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Discussion papers
https://doi.org/10.5194/acp-2018-752
© Author(s) 2018. This work is distributed under
the Creative Commons Attribution 4.0 License.
https://doi.org/10.5194/acp-2018-752
© Author(s) 2018. This work is distributed under
the Creative Commons Attribution 4.0 License.

Research article 26 Jul 2018

Research article | 26 Jul 2018

Review status
This discussion paper is a preprint. It is a manuscript under review for the journal Atmospheric Chemistry and Physics (ACP).

Comprehensive organic emission profiles for gasoline, diesel, and gas-turbine engines including intermediate and semi-volatile organic compound emissions

Quanyang Lu1,2, Yunliang Zhao1,2,a, and Allen L. Robinson1,2 Quanyang Lu et al.
  • 1Department of Mechanical Engineering, Carnegie Mellon University, Pittsburgh, Pennsylvania 15213, United States
  • 2Center for Atmospheric Particle Studies, Carnegie Mellon University, Pittsburgh, Pennsylvania 15213, United States
  • anow at: California Air Resources Board, Sacramento, California 95814, United States

Abstract. Emissions from mobile sources are important contributors to both primary and secondary organic aerosols (POA and SOA) in urban environments. We compiled recently published data to create comprehensive model-ready organic emission profiles for on- and off-road gasoline, gas-turbine, and diesel engines. The profiles span the entire volatility range, including volatile organic compounds (VOCs, effective saturation concentration C*=107–1011µg/m3), intermediate-volatile organic compounds (IVOCs, C*=103–106µg/m3), semi-volatile organic compounds (SVOCs, C*=1–102µg/m3), low-volatile organic compounds (LVOCs, C*0.1µg/m3) and non-volatile organic compounds (NVOCs). Organic emissions from all three source categories feature tri-modal volatility distributions ("by-product" mode, "fuel" mode, and "lubricant oil" mode). Despite wide variations in emission factors for total organics, the mass fractions of IVOCs and SVOCs are relatively consistent across sources using the same fuel type; for example, contributing 4.5% (2.4–9.6% as 10th to 90th percentile) and 1.1% (0.4–3.6%) for gasoline engine emissions, respectively. This suggests that a single profile can be used to represent the emissions from sources operating on the same fuel. Gasoline and gas-turbine emissions are enriched in IVOCs relative to unburned fuel. The new profiles predict that IVOCs and SVOC vapor contribute significantly to SOA production. We compare our new profiles to traditional source profiles and various scaling approach used previously to estimate IVOC emissions. These comparisons reveal large errors in these different approaches ranging from failure to account for IVOC emissions (traditional source profiles) to assuming source-invariant scaling ratios (most IVOC scaling approaches). The profiles are designed to be directly implemented into chemical transport models and inventories.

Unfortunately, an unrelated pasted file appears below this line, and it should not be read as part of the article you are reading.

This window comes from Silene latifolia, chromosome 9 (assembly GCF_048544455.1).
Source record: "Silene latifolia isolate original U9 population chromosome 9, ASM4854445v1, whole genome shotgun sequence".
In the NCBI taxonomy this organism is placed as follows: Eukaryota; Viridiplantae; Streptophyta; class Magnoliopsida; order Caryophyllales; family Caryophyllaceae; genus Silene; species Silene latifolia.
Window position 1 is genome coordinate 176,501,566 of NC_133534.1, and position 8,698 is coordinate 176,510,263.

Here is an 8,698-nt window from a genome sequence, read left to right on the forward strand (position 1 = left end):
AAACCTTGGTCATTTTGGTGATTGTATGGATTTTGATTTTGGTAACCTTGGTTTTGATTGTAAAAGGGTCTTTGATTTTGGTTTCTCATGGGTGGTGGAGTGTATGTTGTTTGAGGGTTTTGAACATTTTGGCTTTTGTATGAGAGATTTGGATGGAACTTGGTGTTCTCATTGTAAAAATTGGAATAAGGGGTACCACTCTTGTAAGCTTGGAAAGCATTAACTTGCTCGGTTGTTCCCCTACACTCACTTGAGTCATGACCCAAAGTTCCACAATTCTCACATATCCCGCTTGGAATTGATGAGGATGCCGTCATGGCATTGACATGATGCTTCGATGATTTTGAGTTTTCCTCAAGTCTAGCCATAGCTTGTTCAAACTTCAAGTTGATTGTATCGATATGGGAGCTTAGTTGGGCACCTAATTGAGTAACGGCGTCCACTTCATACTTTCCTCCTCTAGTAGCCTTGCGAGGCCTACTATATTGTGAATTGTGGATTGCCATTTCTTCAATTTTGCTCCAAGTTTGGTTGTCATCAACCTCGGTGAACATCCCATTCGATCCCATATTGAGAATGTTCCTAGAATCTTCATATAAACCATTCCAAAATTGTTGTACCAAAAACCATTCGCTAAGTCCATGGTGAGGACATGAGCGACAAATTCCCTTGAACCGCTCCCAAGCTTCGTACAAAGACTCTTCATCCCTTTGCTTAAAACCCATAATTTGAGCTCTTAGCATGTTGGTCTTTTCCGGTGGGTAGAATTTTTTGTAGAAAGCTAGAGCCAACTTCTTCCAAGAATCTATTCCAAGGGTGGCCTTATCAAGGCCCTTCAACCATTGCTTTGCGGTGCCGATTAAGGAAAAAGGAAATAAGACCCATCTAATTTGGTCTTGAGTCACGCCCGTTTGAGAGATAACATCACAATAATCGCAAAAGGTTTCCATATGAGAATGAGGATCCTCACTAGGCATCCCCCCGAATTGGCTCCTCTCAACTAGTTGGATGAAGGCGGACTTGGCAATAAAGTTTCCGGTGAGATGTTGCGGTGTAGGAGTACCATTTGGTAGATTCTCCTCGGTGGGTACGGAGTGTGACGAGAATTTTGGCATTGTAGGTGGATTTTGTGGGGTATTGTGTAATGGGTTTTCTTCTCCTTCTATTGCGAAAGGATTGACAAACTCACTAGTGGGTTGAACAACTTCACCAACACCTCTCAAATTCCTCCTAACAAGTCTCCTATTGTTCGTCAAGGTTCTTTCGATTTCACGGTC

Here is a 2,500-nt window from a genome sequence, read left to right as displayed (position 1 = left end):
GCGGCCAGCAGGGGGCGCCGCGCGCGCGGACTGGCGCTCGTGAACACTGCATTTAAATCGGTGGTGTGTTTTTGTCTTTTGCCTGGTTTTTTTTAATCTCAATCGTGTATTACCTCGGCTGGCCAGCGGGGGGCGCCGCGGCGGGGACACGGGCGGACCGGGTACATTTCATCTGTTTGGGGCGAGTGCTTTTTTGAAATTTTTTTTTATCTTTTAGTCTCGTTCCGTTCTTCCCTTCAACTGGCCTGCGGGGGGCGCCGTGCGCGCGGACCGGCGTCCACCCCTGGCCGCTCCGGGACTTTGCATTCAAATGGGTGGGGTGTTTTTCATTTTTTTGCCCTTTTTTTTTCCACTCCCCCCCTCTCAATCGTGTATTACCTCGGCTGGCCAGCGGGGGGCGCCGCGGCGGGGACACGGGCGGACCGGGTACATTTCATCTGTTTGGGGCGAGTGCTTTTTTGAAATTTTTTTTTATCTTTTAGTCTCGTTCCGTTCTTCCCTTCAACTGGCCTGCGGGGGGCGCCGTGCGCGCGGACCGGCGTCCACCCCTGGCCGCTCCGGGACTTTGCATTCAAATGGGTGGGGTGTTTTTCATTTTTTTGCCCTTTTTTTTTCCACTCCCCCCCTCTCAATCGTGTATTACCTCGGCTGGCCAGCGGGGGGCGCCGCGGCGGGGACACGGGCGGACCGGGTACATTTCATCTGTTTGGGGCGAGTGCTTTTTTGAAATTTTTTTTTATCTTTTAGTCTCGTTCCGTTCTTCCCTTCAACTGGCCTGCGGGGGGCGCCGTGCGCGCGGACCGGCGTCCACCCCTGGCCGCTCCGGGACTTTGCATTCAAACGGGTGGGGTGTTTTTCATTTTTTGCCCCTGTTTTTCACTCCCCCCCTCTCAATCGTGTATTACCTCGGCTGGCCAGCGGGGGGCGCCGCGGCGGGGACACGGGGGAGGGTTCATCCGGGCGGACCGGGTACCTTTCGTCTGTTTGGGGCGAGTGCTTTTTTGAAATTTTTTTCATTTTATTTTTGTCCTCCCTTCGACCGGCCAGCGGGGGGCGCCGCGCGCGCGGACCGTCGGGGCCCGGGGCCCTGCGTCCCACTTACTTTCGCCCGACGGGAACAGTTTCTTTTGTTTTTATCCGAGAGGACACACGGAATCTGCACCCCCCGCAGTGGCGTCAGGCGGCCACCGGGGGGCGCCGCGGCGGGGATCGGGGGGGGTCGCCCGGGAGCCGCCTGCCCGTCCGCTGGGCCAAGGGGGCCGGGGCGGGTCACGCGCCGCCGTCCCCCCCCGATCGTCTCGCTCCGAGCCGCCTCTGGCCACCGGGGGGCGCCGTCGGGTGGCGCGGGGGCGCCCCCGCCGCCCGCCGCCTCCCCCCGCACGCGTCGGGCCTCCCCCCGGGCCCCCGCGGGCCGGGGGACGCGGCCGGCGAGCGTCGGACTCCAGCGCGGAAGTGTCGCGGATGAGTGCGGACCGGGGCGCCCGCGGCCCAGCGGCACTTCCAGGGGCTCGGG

Quanyang Lu et al.
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Status: final response (author comments only)
AC: Author comment | RC: Referee comment | SC: Short comment | EC: Editor comment
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Quanyang Lu et al.
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Short summary
This work combines previously published data to illustrate the mechanics of emission from internal combustion engine sources. Engine exhaust can be decomposed to combustion "by-product", "unburned fuel" and "oil" modes. Intermediate and semi-volatile organic compounds are included to create comprehensive model-ready organic emission profiles. Gasoline and gas-turbine engine emissions are enriched in intermediate volatile organic compounds relative to unburned fuel.
This work combines previously published data to illustrate the mechanics of emission from...
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